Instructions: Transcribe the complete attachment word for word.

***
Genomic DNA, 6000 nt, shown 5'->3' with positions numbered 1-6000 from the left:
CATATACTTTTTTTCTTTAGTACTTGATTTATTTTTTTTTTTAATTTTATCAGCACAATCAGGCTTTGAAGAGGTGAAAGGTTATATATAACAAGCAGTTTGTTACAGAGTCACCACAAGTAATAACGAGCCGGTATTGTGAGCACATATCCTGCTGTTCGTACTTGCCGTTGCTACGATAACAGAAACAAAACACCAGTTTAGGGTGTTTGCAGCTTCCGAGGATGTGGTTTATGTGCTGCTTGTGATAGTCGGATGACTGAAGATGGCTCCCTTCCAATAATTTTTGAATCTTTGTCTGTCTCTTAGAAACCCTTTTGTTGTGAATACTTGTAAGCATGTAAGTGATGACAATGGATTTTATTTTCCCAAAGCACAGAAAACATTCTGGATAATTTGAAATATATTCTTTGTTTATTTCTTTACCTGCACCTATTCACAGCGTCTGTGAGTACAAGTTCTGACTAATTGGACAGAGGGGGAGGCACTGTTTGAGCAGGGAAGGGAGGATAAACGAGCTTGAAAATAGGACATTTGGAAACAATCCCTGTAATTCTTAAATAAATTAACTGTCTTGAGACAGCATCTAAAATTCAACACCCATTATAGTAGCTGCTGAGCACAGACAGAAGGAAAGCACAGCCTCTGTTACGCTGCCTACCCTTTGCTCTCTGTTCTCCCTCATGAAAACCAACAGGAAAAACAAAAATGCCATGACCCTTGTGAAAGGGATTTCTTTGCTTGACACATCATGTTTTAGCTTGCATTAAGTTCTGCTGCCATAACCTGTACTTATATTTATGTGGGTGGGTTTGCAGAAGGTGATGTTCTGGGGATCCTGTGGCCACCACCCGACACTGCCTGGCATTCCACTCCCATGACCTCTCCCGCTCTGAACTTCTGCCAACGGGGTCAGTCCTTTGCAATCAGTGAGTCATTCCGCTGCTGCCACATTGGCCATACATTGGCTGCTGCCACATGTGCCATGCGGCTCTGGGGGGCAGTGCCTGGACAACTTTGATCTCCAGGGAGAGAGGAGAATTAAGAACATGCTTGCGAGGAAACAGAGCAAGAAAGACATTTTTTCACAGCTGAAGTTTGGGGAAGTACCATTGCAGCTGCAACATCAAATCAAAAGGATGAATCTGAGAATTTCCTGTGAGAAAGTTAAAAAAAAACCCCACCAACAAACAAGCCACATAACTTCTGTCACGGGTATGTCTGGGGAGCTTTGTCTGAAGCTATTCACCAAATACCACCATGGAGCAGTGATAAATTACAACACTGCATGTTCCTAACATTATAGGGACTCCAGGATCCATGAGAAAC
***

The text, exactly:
Genomic DNA, 6000 nt, shown 5'->3' with positions numbered 1-6000 from the left:
CATATACTTTTTTTCTTTAGTACTTGATTTATTTTTTTTTTTAATTTTATCAGCACAATCAGGCTTTGAAGAGGTGAAAGGTTATATATAACAAGCAGTTTGTTACAGAGTCACCACAAGTAATAACGAGCCGGTATTGTGAGCACATATCCTGCTGTTCGTACTTGCCGTTGCTACGATAACAGAAACAAAACACCAGTTTAGGGTGTTTGCAGCTTCCGAGGATGTGGTTTATGTGCTGCTTGTGATAGTCGGATGACTGAAGATGGCTCCCTTCCAATAATTTTTGAATCTTTGTCTGTCTCTTAGAAACCCTTTTGTTGTGAATACTTGTAAGCATGTAAGTGATGACAATGGATTTTATTTTCCCAAAGCACAGAAAACATTCTGGATAATTTGAAATATATTCTTTGTTTATTTCTTTACCTGCACCTATTCACAGCGTCTGTGAGTACAAGTTCTGACTAATTGGACAGAGGGGGAGGCACTGTTTGAGCAGGGAAGGGAGGATAAACGAGCTTGAAAATAGGACATTTGGAAACAATCCCTGTAATTCTTAAATAAATTAACTGTCTTGAGACAGCATCTAAAATTCAACACCCATTATAGTAGCTGCTGAGCACAGACAGAAGGAAAGCACAGCCTCTGTTACGCTGCCTACCCTTTGCTCTCTGTTCTCCCTCATGAAAACCAACAGGAAAAACAAAAATGCCATGACCCTTGTGAAAGGGATTTCTTTGCTTGACACATCATGTTTTAGCTTGCATTAAGTTCTGCTGCCATAACCTGTACTTATATTTATGTGGGTGGGTTTGCAGAAGGTGATGTTCTGGGGATCCTGTGGCCACCACCCGACACTGCCTGGCATTCCACTCCCATGACCTCTCCCGCTCTGAACTTCTGCCAACGGGGTCAGTCCTTTGCAATCAGTGAGTCATTCCGCTGCTGCCACATTGGCCATACATTGGCTGCTGCCACATGTGCCATGCGGCTCTGGGGGGCAGTGCCTGGACAACTTTGATCTCCAGGGAGAGAGGAGAATTAAGAACATGCTTGCGAGGAAACAGAGCAAGAAAGACATTTTTTCACAGCTGAAGTTTGGGGAAGTACCATTGCAGCTGCAACATCAAATCAAAAGGATGAATCTGAGAATTTCCTGTGAGAAAGTTAAAAAAAAACCCCACCAACAAACAAGCCACATAACTTCTGTCACGGGTATGTCTGGGGAGCTTTGTCTGAAGCTATTCACCAAATACCACCATGGAGCAGTGATAAATTACAACACTGCATGTTCCTAACATTATAGGGACTCCAGGATCCATGAGAAAC